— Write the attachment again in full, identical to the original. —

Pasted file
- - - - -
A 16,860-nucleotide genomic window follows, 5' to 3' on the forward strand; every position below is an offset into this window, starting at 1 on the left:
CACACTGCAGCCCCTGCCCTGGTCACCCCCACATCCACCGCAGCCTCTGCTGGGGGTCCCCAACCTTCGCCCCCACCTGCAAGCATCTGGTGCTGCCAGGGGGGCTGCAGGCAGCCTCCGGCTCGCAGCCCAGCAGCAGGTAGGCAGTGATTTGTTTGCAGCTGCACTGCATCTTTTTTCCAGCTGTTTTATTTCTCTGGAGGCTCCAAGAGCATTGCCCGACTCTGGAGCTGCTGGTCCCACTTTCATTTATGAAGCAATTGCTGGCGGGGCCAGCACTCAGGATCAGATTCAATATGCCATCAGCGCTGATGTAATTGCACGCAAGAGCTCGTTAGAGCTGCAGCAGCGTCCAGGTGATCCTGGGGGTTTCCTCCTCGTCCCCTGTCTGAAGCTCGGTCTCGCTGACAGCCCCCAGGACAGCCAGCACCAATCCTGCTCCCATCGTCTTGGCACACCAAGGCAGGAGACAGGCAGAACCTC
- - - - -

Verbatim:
A 16,860-nucleotide genomic window follows, 5' to 3' on the forward strand; every position below is an offset into this window, starting at 1 on the left:
CACACTGCAGCCCCTGCCCTGGTCACCCCCACATCCACCGCAGCCTCTGCTGGGGGTCCCCAACCTTCGCCCCCACCTGCAAGCATCTGGTGCTGCCAGGGGGGCTGCAGGCAGCCTCCGGCTCGCAGCCCAGCAGCAGGTAGGCAGTGATTTGTTTGCAGCTGCACTGCATCTTTTTTCCAGCTGTTTTATTTCTCTGGAGGCTCCAAGAGCATTGCCCGACTCTGGAGCTGCTGGTCCCACTTTCATTTATGAAGCAATTGCTGGCGGGGCCAGCACTCAGGATCAGATTCAATATGCCATCAGCGCTGATGTAATTGCACGCAAGAGCTCGTTAGAGCTGCAGCAGCGTCCAGGTGATCCTGGGGGTTTCCTCCTCGTCCCCTGTCTGAAGCTCGGTCTCGCTGACAGCCCCCAGGACAGCCAGCACCAATCCTGCTCCCATCGTCTTGGCACACCAAGGCAGGAGACAGGCAGAACCTC